European rights chief: Rendition flights probes are weak because countries fear upsetting US

By Robert Wielaard, AP
Wednesday, June 9, 2010

Euro official urges strong rendition flight probes

BRUSSELS — Europe’s human rights chief on Wednesday accused European countries of avoiding tough investigations into the treatment of suspected terrorists because they do not want to rock relations with the United States.

Thomas Hammarberg praised Britain for authorizing an inquiry into allegations that British officials aided and abetted the mistreatment of suspects held by the United States, Pakistan and others through CIA rendition flights during the Bush administration.

But, he said other European governments, including in Sweden, Macedonia, Romania, Lithuania and Poland, are making only feeble attempts to shed light on the program that flew alleged terrorists to countries that allowed harsh interrogation techniques.

“One reason for the reluctance among European governments to allow robust truth-seeking procedures is obviously the fear of damaging relations with the U.S. intelligence services,” Hammarberg, the Council of Europe’s human rights commissioner, said in a post on his website.

The 47-nation Council of Europe is the continent’s premier human rights watchdog. It believes that at least 14 European nations colluded in the rendition program that started after the Sept. 11, 2001, terror attacks on the U.S.

Hammarberg rejected the idea that revealing details of rendition programs would be a threat to security.

“Exchange of secret information between the security agencies is essential for each of them. (But) confidentiality does not excuse silence about human rights violations,” he said.

Hammarberg said it was time “to break the conspiracy of silence around the complicity of European governments in the human rights violations which have taken place during the counterterrorism actions since September 2001.”

Hammarberg’s remarks come only a few weeks after Britain pledged to hold a formal inquiry into whether its government and spy agencies colluded in the torture of terrorism suspects overseas. A dozen men have filed lawsuits against the British government alleging officials were involved in their purported torture, and police are investigating two intelligence officers from the MI5 and MI6 spy agencies.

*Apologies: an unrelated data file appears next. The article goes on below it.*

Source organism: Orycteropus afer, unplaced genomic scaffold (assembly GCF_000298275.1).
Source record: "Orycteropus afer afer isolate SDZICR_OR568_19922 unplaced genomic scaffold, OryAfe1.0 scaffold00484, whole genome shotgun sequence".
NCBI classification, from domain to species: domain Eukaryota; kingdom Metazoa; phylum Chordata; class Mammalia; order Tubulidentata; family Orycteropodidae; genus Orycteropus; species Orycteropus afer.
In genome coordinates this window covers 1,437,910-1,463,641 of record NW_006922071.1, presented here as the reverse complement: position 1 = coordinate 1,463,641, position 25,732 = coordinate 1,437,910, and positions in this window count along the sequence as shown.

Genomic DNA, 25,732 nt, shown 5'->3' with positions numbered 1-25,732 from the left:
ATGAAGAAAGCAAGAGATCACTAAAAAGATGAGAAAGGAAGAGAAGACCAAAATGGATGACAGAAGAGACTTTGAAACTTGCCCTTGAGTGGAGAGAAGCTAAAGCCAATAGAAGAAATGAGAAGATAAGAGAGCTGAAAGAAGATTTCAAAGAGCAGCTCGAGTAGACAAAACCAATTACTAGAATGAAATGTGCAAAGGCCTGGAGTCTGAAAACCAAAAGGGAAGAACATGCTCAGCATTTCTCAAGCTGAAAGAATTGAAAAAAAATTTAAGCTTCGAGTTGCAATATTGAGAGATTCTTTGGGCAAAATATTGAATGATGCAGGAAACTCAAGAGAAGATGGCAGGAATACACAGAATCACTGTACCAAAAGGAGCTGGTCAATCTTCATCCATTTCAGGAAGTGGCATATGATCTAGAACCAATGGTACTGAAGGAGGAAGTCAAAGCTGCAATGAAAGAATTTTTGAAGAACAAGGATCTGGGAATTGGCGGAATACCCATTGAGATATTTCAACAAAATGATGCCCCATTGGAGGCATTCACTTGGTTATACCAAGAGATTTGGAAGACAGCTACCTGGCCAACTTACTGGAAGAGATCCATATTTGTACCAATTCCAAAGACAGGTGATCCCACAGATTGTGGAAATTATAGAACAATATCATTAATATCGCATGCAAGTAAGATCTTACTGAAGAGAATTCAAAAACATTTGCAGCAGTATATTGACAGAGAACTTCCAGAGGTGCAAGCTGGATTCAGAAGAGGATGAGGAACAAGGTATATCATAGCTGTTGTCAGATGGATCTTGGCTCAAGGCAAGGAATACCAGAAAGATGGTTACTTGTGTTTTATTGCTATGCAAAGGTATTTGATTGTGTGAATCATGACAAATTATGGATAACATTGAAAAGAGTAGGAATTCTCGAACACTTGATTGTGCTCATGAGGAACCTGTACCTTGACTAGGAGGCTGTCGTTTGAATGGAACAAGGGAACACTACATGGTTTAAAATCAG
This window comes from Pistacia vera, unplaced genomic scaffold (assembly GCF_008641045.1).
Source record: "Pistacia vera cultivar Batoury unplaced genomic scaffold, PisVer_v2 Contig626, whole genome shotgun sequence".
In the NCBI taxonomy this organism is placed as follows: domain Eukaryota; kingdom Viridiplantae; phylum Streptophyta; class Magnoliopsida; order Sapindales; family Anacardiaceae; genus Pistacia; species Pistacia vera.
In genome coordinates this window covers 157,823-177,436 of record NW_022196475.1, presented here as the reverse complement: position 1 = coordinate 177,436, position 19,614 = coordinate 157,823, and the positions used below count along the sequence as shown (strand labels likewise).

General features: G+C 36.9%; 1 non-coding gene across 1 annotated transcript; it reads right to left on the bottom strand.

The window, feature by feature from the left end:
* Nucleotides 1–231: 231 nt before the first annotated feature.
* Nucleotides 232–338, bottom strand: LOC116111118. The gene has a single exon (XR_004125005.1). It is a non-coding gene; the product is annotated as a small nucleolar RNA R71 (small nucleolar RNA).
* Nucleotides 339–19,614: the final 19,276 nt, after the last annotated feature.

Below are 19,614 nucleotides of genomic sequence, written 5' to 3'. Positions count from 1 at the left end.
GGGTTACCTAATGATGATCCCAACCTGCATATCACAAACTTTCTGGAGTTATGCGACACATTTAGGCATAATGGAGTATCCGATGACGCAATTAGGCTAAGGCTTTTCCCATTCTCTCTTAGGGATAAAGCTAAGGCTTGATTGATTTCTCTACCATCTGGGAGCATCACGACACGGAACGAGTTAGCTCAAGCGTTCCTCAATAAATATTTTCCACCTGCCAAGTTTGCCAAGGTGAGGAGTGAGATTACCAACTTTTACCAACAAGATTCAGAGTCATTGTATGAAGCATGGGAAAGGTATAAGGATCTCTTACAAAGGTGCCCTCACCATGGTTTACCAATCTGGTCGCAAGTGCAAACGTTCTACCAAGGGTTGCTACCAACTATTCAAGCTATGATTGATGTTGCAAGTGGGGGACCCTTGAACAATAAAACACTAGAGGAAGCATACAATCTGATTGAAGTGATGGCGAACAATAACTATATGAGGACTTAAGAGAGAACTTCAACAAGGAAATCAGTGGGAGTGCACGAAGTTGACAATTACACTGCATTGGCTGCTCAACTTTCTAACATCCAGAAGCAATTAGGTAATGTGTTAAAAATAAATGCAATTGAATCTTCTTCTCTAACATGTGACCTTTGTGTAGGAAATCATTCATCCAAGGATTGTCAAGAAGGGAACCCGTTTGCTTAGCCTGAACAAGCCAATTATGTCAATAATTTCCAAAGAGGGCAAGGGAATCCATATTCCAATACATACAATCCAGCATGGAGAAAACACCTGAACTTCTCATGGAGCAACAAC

The inquiry will be led by a senior judge and is likely only to make recommendations about future conduct, and not have the power to assign criminal liability or apportion blame.

Hammarberg called Britain’s inquiry “a proper response to a request from 12 former detainees who have all credibly claimed that they became victims of the ‘war on terror’ and were severely tortured” with the cooperation of British, U.S. and other intelligence services.

He named several countries with disappointing track records.

Sweden must still investigate the case of the two asylum-seeking Egyptians — Ahmed Agiza and Mohammed al-Zery — who were handed over to CIA for transport to Cairo “and subjected to unlawful interrogation,” said Hammarberg.

He added that Macedonia, Lithuania Poland and Romania have done too little to clarify their roles in the detention, transfers and interrogations of terrorist suspects.

“More and more detailed and shocking information has gradually emerged about systematic torture, secret detentions and other serious human rights violations in the ‘war on terror’ after September 2001,” according to Hammarberg. “It is crucial that lessons are learned and that requires that allegations are investigated and the real facts exposed.”

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